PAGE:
To support this claim, prosperity teachers appeal to Galatians 3:14, which refers to “the blessings of Abraham [that] come upon the Gentiles in Christ Jesus.” It’s interesting, however, that in their appeals to Galatians 3:14 these teachers ignore the second half of the verse: “that we might receive the promise of the Spirit through faith.” Paul is clearly reminding the Galatians of the spiritual blessing of salvation, not the material blessing of wealth.
2. Jesus’s atonement extends to the “sin” of material poverty.
In his Bibliotheca Sacra article “A Theological Evaluation of the Prosperity Gospel,” theologian Ken Sarles observes how the prosperity gospel claims that “both physical healing and financial prosperity have been provided for in the atonement.” This seems to be an accurate observation in light of Copeland’s statement that “the basic principle of the Christian life is to know that God put our sin, sickness, disease, sorrow, grief, and poverty on Jesus at Calvary.” This misunderstanding of the scope of the atonement stems from two errors prosperity gospel proponents make.
First, many who espouse prosperity theology have a fundamental misconception of the life of Jesus. For example, teacher John Avanzini proclaimed on a TBN program, Jesus had “a nice house,” “a big house,” “Jesus was handling big money,” and he even “wore designer clothes.” It’s easy to see how such a warped view of the life of Christ could lead to an equally warped misconception of the death of Christ.
A second error that leads to a faulty view of the atonement is misinterpreting 2 Corinthians 8:9, which reads, “For you know the grace of our Lord Jesus Christ, that though he was rich, yet for your sakes he became poor, that you through his poverty might become rich.” While a shallow reading of this verse may lead one to believe Paul was teaching about an increase in material wealth, a contextual reading reveals he was actually teaching the exact opposite principle. Indeed, Paul was teaching the Corinthians that since Christ accomplished so much for them through the atonement, they should empty themselves of their riches in service of the Savior. This is why just five short verses later Paul would urge the Corinthians to give their wealth away to their needy brothers, writing “that now at this time your abundance may supply their lack” (2 Cor. 8:14).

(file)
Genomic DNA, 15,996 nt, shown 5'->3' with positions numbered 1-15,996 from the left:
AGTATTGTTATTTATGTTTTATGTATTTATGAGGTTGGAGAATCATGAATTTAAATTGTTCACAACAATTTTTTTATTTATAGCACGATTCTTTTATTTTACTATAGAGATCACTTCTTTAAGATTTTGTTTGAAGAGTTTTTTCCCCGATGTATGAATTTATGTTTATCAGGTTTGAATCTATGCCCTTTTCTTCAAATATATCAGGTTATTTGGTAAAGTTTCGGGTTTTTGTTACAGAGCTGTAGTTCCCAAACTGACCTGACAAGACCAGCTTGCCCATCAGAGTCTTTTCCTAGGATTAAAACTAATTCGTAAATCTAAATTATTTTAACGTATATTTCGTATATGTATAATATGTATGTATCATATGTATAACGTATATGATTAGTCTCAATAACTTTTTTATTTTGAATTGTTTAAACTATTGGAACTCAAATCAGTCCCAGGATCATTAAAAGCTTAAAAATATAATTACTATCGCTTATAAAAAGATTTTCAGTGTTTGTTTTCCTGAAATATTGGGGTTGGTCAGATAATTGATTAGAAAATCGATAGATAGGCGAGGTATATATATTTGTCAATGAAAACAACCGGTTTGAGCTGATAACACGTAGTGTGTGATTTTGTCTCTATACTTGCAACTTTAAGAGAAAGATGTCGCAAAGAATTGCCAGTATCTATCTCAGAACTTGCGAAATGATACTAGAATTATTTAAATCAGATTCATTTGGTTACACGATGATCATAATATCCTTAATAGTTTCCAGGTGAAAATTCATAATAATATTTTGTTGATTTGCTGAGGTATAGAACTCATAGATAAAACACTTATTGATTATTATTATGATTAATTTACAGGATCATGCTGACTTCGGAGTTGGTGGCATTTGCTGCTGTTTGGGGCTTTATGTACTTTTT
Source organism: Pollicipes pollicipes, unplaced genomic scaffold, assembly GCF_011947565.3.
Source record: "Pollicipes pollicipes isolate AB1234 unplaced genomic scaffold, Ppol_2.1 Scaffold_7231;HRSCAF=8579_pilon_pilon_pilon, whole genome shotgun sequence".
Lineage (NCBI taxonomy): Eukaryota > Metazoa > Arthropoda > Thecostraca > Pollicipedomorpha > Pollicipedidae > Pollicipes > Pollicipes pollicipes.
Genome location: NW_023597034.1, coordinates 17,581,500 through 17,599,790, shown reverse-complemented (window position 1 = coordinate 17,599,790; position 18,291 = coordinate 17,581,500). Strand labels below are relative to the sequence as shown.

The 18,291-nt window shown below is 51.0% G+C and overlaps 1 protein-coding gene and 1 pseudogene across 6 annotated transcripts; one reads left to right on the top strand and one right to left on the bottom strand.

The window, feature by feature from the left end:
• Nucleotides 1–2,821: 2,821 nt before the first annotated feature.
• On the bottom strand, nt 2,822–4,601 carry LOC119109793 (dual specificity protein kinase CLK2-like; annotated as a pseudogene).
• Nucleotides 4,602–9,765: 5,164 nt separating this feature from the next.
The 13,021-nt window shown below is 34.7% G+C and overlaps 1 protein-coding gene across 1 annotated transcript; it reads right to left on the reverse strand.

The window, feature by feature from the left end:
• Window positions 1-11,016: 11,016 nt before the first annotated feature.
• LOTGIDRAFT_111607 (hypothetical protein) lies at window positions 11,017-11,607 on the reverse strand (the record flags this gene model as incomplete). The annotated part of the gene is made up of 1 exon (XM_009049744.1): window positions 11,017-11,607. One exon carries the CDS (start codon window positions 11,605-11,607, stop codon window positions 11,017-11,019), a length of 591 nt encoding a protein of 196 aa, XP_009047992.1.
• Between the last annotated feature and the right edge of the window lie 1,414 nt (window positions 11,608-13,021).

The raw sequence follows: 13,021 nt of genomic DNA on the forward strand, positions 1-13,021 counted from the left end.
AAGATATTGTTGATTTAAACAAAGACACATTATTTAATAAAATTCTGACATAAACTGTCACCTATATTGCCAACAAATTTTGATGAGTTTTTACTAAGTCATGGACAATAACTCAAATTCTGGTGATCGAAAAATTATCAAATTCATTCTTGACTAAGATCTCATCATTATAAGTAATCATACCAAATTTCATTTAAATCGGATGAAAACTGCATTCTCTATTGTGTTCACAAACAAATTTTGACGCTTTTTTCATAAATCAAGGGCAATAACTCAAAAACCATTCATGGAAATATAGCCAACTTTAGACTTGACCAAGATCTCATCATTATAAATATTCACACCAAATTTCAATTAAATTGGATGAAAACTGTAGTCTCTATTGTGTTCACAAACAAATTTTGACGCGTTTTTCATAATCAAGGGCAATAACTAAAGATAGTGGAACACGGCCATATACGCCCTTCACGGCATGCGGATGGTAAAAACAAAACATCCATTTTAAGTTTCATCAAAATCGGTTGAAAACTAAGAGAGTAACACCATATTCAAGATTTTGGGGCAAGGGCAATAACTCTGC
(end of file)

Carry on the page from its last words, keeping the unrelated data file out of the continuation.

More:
3. Christians give in order to gain material compensation from God.
One of the most striking characteristics of the prosperity theologians is their seeming fixation on the act of giving. We are urged to give generously and are confronted with pious statements like, “True prosperity is the ability to use God’s power to meet the needs of mankind in any realm of life” and, “We have been called to finance the gospel to the world.” While such statements may appear praiseworthy, this emphasis on giving is built on motives that are anything but philanthropic. The driving force behind this teaching on giving is what prosperity teacher Robert Tilton referred to as the “Law of Compensation.” According to this law—purportedly based on Mark 10:30—Christians should give generously to others because when they do, God gives back more in return. This, in turn, leads to a cycle of ever-increasing prosperity.